Musician, composer Peter Moon dies at 73
Moon led renaissance of Hawaiian music
The Maui News
Musical artist and composer Peter Moon, who helped inspire a renaissance of Hawaiian music in the 1970s, died Feb. 17 at the age of 73.
Kanikapila Records, the company Moon formed in 1982, announced his passing Sunday. The company said a private funeral service has already been held by the family. Moon had not performed or been in the public eye since 2005.
A mix of Korean and Chinese ancestry, Moon was born in Honolulu on Aug. 25, 1944, to Wook Moon and Shay Young Zen. He graduated from Roosevelt High School in 1962 and from the University of Hawaii at Manoa in 1968.
Growing up, Moon loved music and would put classical music on the turntable while taking naps. He was naturally gifted with the ukulele and slack key guitar, learning to play both by ear. He started recording in the late 1960s with Palani Vaughan, and would later perform with Robert and Roland Cazimero as part of Sunday Manoa. The group’s albums “Guava Jam,” “Cracked Seed” and “The Sunday Manoa 3,” earned critical acclaim as examples of contemporary Hawaiian music.
In 1970, the 26-year-old Moon and Ron Rocha launched Kanikapila, a Hawaiian music concert at the University of Hawaii at Manoa. Kanikapila showcased Hawaiian music, dance and culture, and Moon aimed to draw younger audiences to embrace contemporary Hawaiian music. It grew into the premier Hawaiian music concert of its time and was held annually through 1995.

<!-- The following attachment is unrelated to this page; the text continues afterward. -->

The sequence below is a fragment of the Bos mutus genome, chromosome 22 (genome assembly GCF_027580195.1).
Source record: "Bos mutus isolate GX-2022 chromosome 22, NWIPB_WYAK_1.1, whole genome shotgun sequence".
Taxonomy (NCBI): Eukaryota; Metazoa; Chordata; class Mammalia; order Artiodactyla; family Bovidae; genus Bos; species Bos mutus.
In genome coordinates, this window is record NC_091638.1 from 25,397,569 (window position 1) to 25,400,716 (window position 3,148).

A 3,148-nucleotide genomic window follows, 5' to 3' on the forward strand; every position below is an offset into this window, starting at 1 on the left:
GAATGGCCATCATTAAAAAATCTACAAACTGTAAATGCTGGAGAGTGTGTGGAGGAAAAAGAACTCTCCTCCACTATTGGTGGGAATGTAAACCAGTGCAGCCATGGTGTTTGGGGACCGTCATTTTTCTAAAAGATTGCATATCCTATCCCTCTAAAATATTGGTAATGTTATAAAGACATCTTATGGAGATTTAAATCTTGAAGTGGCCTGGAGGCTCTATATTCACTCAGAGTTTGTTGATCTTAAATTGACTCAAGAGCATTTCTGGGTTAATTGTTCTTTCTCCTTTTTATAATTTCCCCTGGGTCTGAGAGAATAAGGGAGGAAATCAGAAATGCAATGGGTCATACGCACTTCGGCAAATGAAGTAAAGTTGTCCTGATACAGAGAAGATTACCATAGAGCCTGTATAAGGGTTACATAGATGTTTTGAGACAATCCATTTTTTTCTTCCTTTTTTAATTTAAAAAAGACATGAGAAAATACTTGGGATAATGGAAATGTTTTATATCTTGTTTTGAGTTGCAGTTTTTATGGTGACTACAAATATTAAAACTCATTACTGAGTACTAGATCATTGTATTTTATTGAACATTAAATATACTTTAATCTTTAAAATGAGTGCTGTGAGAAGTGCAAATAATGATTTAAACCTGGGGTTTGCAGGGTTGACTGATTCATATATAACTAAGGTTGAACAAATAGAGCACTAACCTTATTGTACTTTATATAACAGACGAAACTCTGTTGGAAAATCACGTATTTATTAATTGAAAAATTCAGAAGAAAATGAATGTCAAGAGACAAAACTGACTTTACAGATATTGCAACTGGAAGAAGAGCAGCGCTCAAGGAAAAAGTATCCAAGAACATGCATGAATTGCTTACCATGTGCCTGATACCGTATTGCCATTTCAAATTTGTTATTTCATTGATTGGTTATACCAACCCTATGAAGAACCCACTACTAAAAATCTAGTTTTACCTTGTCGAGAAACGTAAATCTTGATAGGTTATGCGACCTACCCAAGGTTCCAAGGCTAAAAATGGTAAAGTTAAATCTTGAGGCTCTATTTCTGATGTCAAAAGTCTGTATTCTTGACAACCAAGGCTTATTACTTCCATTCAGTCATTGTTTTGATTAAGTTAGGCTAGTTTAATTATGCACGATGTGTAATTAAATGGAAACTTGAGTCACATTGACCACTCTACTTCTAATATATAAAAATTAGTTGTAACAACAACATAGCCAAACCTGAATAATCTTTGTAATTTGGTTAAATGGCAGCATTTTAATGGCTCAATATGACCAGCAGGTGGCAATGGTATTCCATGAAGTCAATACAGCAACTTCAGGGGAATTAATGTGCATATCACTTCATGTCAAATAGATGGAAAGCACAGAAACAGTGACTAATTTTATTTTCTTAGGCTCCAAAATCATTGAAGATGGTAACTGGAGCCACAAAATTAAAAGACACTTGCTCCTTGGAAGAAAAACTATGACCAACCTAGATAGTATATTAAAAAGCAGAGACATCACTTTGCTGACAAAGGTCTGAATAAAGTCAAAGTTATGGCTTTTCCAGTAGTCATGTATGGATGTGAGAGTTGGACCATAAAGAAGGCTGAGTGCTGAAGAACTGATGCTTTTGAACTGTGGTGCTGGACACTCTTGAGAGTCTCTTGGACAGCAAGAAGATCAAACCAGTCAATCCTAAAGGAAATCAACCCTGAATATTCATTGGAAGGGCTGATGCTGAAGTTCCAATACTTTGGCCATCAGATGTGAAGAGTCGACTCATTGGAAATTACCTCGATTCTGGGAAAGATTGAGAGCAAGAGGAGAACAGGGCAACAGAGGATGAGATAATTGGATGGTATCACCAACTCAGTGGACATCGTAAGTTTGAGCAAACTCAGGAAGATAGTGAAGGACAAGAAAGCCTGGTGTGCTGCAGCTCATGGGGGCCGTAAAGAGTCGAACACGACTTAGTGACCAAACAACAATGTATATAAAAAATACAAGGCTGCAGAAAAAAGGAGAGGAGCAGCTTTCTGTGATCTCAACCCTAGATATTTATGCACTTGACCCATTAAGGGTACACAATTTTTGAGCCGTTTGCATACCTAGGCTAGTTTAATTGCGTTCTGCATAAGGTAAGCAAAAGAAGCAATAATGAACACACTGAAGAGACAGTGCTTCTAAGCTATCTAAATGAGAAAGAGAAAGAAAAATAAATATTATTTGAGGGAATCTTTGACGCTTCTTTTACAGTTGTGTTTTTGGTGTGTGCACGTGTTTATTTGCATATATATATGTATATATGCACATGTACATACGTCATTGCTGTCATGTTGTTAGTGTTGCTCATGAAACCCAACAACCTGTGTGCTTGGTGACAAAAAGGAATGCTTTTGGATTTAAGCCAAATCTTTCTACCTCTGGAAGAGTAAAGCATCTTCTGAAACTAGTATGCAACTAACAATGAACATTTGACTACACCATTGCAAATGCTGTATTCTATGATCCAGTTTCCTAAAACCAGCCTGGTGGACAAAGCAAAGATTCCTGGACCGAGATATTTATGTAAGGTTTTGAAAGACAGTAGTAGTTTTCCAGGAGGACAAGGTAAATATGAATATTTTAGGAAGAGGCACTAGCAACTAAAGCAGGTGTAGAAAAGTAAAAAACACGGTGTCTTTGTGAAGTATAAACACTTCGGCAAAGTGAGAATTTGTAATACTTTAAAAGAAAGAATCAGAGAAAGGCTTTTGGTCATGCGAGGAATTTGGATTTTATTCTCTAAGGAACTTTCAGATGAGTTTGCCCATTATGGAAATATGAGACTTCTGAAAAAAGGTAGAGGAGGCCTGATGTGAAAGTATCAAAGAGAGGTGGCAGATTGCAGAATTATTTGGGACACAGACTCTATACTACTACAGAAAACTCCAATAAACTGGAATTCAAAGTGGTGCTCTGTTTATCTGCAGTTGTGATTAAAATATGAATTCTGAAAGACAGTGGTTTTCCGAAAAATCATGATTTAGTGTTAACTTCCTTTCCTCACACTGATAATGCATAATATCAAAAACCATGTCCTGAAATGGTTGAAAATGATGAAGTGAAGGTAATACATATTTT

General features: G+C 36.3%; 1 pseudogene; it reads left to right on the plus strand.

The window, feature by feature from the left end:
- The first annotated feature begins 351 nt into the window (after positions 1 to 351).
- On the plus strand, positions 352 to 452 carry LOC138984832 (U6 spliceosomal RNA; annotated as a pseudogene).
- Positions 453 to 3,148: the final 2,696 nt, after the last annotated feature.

Moon started performing as the Peter Moon Band in the latter half of the 1970s. The group released its debut album, “Tropical Storm,” in 1979. The album won five Na Hoku Hanohano Awards, including “Album of the Year” and “Group of the Year.”
The Peter Moon Band infused elements of rock, reggae, swing, jazz and Latin music in a string of albums through the mid-1990s.
During the first two decades of his career, Moon was a popular performer in Waikiki and the Neighbor Islands, and he frequently toured the West Coast. In the 1990s, he started touring Japan regularly. He began teaching ukulele and slack key guitar in the early 2000s before stepping out of the limelight.
Moon’s recordings earned nearly two-dozen Na Hoku Hanohano Awards. After “Tropical Storm” brought home five awards in 1980, “Cane Fire” followed with seven more in 1983. In 2004, Moon was the recipient of the Hawaii Academy of Recording Arts Lifetime Achievement Award. He was inducted into the Hawaiian Music Hall of Fame in 2007.
Moon is survived by his son, Peter W.K. Moon, and extended family members.